Sierra: Air Pollution Leads to Genetic Changes in the Brain
A Cedars-Sinai study linking particulate matter in air pollution to changes in rats’ brains drew the attention of Sierra, the national magazine of the Sierra Club. Contributor Jason Daley recently spoke with the study’s lead author, Julia Ljubimova, MD, PhD, about how poor air quality can damage the brain.
Ljubimova’s team found that prolonged exposure to particulate matter in air pollution triggered inflammation and the appearance of cancer-related genes in the brains of rats. Many heavy metals found in the air may make it into brain tissue, Daley explained, and those pollutants activate genes that may lead to certain cancers or neurodegenerative disorders like strokes.
Daley detailed how the study authors designed their experiment, producing air with the same chemical makeup as that found in Riverside, California, in the Los Angeles Basin. They subjected rats to the air, with different groups of rats breathing the polluted air for two weeks, one to three months, and 12 months.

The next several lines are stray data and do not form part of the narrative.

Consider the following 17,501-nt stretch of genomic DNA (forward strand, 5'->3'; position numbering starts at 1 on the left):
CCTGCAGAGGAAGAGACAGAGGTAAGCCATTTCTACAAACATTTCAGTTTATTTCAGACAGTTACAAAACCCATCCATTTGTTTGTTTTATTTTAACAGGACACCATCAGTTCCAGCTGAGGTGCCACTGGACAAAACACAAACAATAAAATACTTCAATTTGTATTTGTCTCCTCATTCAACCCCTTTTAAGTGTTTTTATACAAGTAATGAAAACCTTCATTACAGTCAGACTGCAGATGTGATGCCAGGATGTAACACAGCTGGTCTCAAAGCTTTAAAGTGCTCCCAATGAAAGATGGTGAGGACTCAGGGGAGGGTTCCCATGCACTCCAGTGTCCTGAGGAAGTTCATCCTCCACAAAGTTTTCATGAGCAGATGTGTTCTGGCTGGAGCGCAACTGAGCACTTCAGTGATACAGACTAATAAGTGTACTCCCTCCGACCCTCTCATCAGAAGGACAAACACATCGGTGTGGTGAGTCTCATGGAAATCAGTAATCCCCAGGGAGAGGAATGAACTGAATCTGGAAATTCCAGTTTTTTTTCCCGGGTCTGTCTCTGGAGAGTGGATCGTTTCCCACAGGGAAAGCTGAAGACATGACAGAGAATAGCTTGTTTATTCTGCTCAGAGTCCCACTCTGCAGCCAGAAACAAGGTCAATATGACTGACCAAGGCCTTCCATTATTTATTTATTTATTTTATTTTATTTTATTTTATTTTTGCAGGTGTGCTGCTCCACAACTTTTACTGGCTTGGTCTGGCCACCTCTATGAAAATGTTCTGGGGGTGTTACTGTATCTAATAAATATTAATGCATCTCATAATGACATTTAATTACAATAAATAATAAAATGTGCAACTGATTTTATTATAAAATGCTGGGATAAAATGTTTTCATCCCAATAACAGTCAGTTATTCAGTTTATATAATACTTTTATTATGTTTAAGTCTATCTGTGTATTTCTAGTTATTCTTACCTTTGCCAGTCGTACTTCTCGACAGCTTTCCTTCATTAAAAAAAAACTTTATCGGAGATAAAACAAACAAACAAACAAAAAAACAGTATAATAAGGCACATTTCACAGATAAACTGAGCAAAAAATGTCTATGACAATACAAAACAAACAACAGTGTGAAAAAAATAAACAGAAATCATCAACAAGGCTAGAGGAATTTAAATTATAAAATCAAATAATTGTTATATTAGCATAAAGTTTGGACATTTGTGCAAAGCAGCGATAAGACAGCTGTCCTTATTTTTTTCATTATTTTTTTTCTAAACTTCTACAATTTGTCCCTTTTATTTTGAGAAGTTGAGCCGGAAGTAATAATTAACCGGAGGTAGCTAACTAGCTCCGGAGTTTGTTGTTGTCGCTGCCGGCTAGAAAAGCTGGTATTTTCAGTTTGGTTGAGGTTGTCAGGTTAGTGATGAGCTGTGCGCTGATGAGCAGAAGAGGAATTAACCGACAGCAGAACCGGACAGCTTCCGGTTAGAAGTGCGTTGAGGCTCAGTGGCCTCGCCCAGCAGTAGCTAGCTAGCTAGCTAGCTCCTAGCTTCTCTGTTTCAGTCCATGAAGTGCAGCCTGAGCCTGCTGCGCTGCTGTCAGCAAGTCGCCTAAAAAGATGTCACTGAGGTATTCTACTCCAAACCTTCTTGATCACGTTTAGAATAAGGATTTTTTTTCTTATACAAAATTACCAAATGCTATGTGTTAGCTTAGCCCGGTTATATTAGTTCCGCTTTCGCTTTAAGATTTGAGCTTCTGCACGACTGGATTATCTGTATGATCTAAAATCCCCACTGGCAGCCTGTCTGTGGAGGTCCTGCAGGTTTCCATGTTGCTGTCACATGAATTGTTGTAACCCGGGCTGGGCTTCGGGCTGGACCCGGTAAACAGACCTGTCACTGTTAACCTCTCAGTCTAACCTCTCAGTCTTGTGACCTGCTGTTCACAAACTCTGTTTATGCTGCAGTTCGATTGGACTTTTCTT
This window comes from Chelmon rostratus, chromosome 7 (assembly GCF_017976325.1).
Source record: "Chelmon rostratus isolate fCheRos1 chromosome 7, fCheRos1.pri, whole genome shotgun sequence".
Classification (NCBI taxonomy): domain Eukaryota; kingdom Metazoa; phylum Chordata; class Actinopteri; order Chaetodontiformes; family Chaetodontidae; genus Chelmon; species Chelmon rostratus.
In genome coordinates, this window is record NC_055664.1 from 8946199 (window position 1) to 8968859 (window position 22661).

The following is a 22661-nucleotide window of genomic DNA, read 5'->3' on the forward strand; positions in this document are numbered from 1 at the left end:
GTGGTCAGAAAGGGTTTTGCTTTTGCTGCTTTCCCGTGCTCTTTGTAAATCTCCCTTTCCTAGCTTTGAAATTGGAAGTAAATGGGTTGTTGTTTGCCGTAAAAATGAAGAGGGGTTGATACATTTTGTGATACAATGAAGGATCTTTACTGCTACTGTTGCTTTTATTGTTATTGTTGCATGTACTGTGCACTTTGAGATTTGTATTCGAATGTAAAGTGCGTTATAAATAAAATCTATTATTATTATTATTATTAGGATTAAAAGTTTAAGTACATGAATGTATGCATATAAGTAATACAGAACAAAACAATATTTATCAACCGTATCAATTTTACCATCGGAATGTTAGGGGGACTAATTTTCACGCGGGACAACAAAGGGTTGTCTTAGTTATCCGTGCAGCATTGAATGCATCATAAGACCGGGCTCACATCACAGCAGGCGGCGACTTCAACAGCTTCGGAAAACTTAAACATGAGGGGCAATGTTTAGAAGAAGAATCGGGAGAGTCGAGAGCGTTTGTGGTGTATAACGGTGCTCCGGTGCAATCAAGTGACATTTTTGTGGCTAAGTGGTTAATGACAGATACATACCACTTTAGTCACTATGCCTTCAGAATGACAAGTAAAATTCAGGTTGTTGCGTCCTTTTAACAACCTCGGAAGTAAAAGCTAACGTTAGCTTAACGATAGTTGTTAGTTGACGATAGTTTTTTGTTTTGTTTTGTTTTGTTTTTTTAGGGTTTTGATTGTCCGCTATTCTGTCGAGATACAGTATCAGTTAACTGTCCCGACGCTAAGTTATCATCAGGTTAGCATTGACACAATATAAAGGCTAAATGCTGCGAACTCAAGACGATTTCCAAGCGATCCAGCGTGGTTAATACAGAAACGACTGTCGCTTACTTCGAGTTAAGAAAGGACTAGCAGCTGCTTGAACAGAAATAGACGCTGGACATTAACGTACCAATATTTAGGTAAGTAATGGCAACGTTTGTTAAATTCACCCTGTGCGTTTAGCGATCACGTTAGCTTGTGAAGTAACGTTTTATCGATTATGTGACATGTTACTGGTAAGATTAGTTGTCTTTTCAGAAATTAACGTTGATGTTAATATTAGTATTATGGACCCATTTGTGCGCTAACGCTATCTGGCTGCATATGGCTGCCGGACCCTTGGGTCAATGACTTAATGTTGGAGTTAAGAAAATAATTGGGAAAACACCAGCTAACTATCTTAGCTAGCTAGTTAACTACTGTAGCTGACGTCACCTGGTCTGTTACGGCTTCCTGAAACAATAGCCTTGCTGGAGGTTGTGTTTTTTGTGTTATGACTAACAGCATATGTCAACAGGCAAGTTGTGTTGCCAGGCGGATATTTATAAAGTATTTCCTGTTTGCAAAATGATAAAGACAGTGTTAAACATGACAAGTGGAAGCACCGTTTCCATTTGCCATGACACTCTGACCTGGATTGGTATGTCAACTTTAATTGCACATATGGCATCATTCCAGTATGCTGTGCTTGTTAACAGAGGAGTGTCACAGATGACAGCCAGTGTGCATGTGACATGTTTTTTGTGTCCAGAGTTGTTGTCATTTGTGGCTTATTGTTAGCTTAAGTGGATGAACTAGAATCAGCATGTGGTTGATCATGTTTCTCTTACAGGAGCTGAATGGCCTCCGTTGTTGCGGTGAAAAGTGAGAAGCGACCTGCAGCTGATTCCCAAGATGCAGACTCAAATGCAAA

After examining the rodent brains, the researchers found higher than normal concentrations of heavy metals like cobalt, lead and nickel accumulated in the rats exposed to the pollution for a month or more. Daley found it even more disturbing that coarse particles of the pollutants had switched on certain genes.
“A smoker has to smoke for 20 years to develop lung cancer,” Ljubimova told Daley. “So, I was not sure that in three, six, or 12 months of exposure we would detect changes in these animals’ brains at the genomic level. I was very, very surprised when we found so many changes.”
She told Daley that more people are being exposed to questionable air as urbanization expands, and scientists don’t yet know all the possible ill effects exposure can inflict on the body.
Read more on Sierra’s website.